While browsing the garden for inspiration, I discovered that the Bamboo I thought I had secured within a deep walled box, had run amok and was vigorously sprouting throughout the adjacent flowers. While snapping them off hoping to at least slow their march, I was taken by their primordial feel. I watched their wrapped leaves unfurl as they dried in my studio.  Prompted by curiosity I followed the nudge and created numerous layers and parts. This circuitous route ended with the forest sprouting from a coral bed . It was the Summer Solstice. Magic always happens then.

DIY – Red, White & Blue Paper Stars

In Ashland, Oregon, where I live, the 4th of July is a major holiday. We have an old fashioned parade and lots and lots of people come to see it. In fact, there are usually more people watching the parade than there are permanent residents in Ashland. So decorating in red, white and blue is simply something I always do this time of year.

Paper red, white and blue paper stars make a great table decoration for my 4th of July table.

Red, white and blue paper stars make a great table decoration for my 4th of July table.

I have a box filled with seasonal decorations that has lots of red, white and blue decorations in it. Each year I try to come up with something new to add to it. This year it’s paper stars. I made some metallic paper stars for the holidays (see DIY Three Dimensional Paper Star). They came out great, but they did take a fair amount of time to make. For these red, white and blue paper stars, I decided to simplify the process.

These paper stars are easy to make. Cut, score and fold.

These paper stars are easy to make. Cut, score and fold.

Instructions:

  1. Cut out a 5 pointed star. Score the 5 lines that go from a point in the star to the opposite side of the star. Figure 1 above shows where the score lines go on the star.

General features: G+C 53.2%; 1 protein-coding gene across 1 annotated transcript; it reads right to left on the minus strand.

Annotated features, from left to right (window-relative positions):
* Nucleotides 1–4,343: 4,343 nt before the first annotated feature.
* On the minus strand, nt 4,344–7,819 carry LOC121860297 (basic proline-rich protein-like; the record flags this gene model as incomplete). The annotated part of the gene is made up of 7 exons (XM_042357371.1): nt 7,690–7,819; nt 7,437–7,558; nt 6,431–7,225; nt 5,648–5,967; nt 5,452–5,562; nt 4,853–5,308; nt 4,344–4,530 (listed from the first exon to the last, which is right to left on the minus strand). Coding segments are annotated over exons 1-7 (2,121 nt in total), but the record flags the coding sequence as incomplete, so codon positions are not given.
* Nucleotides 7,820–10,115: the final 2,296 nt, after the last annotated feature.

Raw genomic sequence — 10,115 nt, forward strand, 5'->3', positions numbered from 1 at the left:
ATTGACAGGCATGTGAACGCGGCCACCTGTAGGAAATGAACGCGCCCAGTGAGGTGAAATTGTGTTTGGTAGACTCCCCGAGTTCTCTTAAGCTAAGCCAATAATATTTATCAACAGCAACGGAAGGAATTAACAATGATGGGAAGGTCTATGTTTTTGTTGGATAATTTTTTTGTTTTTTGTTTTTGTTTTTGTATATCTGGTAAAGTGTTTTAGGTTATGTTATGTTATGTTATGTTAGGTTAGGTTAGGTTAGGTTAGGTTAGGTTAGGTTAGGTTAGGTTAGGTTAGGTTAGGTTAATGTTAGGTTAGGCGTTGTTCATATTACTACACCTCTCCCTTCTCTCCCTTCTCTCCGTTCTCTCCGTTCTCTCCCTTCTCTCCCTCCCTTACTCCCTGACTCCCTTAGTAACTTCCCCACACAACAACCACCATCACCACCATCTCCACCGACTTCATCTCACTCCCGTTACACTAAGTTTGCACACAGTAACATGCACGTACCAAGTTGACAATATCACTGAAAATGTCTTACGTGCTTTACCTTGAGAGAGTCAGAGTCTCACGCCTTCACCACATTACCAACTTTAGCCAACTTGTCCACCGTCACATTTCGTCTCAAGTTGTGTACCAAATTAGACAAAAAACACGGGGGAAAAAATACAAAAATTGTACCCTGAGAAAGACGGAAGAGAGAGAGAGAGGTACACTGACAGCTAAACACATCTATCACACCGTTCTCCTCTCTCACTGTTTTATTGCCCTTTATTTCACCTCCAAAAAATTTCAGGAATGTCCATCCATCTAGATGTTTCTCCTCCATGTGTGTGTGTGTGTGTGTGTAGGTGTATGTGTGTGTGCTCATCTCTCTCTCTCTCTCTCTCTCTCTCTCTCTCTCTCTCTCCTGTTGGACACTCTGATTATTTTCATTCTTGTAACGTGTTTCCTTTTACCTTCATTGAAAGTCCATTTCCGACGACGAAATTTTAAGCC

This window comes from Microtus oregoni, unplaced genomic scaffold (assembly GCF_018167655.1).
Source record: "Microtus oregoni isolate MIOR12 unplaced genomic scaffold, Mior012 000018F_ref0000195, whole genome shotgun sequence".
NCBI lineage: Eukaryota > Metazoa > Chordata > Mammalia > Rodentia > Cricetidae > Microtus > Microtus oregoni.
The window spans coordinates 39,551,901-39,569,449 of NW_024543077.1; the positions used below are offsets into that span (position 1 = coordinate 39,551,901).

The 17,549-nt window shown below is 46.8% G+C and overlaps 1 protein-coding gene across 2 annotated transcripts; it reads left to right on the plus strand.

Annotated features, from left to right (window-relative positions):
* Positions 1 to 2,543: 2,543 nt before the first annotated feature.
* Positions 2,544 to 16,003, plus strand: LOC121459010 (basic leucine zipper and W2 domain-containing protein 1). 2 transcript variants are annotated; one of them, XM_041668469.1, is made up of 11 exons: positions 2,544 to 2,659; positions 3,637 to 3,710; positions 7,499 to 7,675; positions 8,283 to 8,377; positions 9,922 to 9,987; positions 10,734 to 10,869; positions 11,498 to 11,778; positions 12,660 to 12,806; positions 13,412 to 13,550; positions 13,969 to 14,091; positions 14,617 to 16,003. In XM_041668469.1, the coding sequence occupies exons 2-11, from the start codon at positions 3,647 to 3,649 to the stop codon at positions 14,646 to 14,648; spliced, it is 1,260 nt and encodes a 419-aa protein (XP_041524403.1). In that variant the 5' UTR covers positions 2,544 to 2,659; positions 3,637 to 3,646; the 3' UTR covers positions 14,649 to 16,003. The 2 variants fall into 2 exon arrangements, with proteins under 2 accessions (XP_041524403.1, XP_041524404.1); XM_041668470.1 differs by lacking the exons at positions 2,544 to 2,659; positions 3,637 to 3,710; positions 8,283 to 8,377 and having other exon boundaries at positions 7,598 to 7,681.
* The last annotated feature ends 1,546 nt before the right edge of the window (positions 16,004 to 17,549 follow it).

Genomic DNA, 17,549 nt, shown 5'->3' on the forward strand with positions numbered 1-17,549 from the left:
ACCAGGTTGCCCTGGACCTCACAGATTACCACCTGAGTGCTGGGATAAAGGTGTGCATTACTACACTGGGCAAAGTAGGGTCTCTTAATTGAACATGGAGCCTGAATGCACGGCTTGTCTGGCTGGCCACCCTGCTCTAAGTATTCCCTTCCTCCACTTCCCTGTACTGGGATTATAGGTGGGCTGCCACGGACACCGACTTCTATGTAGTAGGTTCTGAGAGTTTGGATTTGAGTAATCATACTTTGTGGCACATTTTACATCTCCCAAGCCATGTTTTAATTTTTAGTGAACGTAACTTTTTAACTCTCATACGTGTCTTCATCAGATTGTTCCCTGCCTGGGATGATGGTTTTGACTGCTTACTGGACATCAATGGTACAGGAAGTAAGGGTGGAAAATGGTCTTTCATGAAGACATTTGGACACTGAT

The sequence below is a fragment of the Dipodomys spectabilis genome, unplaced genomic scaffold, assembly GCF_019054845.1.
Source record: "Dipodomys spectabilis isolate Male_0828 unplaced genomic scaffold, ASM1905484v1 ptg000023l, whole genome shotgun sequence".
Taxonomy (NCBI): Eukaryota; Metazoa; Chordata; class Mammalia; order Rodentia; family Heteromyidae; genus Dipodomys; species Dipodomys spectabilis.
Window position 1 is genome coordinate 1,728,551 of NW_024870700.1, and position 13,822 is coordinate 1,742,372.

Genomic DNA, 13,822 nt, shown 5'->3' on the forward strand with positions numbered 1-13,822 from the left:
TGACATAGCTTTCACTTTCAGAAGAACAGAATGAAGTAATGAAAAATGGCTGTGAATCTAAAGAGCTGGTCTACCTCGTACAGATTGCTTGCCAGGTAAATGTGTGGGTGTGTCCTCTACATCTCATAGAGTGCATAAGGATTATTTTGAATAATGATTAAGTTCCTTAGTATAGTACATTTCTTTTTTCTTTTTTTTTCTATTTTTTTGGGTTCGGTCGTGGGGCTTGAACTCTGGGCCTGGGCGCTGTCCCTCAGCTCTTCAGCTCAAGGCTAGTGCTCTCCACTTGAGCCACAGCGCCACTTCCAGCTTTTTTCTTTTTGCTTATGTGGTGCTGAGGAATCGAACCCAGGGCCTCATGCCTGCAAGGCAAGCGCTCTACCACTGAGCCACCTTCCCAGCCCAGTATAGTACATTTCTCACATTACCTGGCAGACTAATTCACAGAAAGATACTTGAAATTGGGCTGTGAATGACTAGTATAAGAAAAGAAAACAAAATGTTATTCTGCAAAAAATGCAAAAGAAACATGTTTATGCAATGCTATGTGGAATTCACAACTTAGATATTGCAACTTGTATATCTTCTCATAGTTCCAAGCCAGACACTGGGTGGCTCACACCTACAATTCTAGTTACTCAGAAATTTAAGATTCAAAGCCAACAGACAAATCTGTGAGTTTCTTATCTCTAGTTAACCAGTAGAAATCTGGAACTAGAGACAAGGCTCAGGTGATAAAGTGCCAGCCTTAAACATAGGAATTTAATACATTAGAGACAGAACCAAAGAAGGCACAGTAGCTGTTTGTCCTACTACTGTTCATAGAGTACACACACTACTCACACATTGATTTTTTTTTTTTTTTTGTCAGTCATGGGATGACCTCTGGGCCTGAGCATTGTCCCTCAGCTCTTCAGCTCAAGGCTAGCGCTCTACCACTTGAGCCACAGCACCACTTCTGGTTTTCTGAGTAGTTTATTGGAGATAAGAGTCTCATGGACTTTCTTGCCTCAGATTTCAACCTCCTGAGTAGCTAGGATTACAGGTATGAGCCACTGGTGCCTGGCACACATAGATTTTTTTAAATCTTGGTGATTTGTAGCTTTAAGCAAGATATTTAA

2. Figure 2 shows the cut out star with score lines. It’s hard to see in the photo, but the score lines are there.
  3. Fold each of the lines you have scored, as in Figure 3 above.
  4. After the initial folds are made, they will all be “mountain folds.” Now make the folds from the center to the shortest side of the star into valley folds by pushing them down as in Figure 4 above. If you need help with understanding scoring and mountain and valley folds, see my blog post: Understanding Paper Grain Direction.
The finished paper star.

The finished paper star.

I made my stars in a variety of sizes. I think the variety makes a great presentation. Use these stars for table decorations or for just place around the house for a festive effect.

I have these red, white and blue paper stars on my entry table. I like to change what I put there with the changing seasons.

I have these red, white and blue paper stars on my entry table. I like to change what I put there with the changing seasons.

I have included a PDF template of stars in 3 sizes. You may use this for cutting out your stars.
Template: Stars in 3 sizes

Enjoy, Candy

At The Airport

At the 2016 Ashland Municipal Airport Day in Ashland, Oregon